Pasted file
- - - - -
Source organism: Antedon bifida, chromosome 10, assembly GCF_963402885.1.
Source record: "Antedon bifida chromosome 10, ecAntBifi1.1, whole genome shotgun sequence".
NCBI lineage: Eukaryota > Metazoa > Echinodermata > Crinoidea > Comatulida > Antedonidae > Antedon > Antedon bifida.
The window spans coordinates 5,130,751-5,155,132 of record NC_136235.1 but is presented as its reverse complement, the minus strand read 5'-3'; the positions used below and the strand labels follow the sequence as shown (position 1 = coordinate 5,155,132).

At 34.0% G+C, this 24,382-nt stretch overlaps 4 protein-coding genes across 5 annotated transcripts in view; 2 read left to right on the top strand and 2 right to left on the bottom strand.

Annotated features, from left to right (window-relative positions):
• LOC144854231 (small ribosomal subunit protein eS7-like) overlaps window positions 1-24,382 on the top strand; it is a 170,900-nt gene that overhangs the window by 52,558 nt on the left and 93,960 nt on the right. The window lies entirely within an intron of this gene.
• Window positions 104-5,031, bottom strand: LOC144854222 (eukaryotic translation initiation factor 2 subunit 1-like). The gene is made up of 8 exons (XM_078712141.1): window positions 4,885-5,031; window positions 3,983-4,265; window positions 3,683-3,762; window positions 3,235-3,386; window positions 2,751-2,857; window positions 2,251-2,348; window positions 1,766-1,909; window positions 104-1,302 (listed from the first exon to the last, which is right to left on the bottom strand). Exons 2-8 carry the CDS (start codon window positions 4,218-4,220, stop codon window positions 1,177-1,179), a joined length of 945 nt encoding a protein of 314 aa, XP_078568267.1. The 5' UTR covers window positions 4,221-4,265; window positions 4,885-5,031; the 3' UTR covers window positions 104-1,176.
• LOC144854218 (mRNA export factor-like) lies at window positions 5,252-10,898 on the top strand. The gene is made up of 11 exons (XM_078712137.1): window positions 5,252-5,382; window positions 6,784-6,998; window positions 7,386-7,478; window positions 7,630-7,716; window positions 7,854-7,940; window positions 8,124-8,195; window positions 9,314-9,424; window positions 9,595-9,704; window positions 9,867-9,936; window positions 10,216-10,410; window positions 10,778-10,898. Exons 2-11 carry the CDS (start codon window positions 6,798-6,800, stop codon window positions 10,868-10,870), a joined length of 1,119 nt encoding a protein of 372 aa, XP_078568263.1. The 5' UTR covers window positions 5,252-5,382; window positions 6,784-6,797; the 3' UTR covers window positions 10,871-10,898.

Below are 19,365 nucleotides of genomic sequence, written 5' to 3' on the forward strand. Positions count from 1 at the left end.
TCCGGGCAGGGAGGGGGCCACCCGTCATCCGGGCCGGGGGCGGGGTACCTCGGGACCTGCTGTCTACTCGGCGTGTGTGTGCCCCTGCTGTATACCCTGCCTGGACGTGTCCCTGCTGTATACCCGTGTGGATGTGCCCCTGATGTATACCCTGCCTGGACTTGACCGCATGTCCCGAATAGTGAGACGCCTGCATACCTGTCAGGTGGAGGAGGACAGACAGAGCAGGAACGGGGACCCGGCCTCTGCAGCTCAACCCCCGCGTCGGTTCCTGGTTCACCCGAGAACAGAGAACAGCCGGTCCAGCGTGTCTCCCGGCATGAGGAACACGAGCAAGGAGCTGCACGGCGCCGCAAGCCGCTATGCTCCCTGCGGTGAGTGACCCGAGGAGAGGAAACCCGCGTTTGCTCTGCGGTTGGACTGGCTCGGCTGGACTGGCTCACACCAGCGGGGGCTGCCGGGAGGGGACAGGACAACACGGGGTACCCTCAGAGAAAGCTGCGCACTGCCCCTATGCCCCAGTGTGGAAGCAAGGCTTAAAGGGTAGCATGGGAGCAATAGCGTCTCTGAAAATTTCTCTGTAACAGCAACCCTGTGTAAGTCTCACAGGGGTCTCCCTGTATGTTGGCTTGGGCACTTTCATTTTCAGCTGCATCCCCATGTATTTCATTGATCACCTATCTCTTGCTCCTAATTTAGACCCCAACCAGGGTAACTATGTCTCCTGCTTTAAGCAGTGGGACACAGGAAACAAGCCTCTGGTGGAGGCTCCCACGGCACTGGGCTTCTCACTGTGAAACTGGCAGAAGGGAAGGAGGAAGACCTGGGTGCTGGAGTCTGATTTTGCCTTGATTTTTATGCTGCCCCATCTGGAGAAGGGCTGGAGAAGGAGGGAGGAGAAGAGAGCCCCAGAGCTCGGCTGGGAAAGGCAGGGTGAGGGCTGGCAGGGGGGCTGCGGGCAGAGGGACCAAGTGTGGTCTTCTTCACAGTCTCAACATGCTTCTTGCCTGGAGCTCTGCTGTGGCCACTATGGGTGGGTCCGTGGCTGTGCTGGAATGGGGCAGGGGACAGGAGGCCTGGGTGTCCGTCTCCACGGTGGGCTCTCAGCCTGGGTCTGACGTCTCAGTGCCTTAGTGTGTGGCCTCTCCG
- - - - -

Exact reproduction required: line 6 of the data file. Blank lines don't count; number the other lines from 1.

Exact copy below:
Annotated features, from left to right (window-relative positions):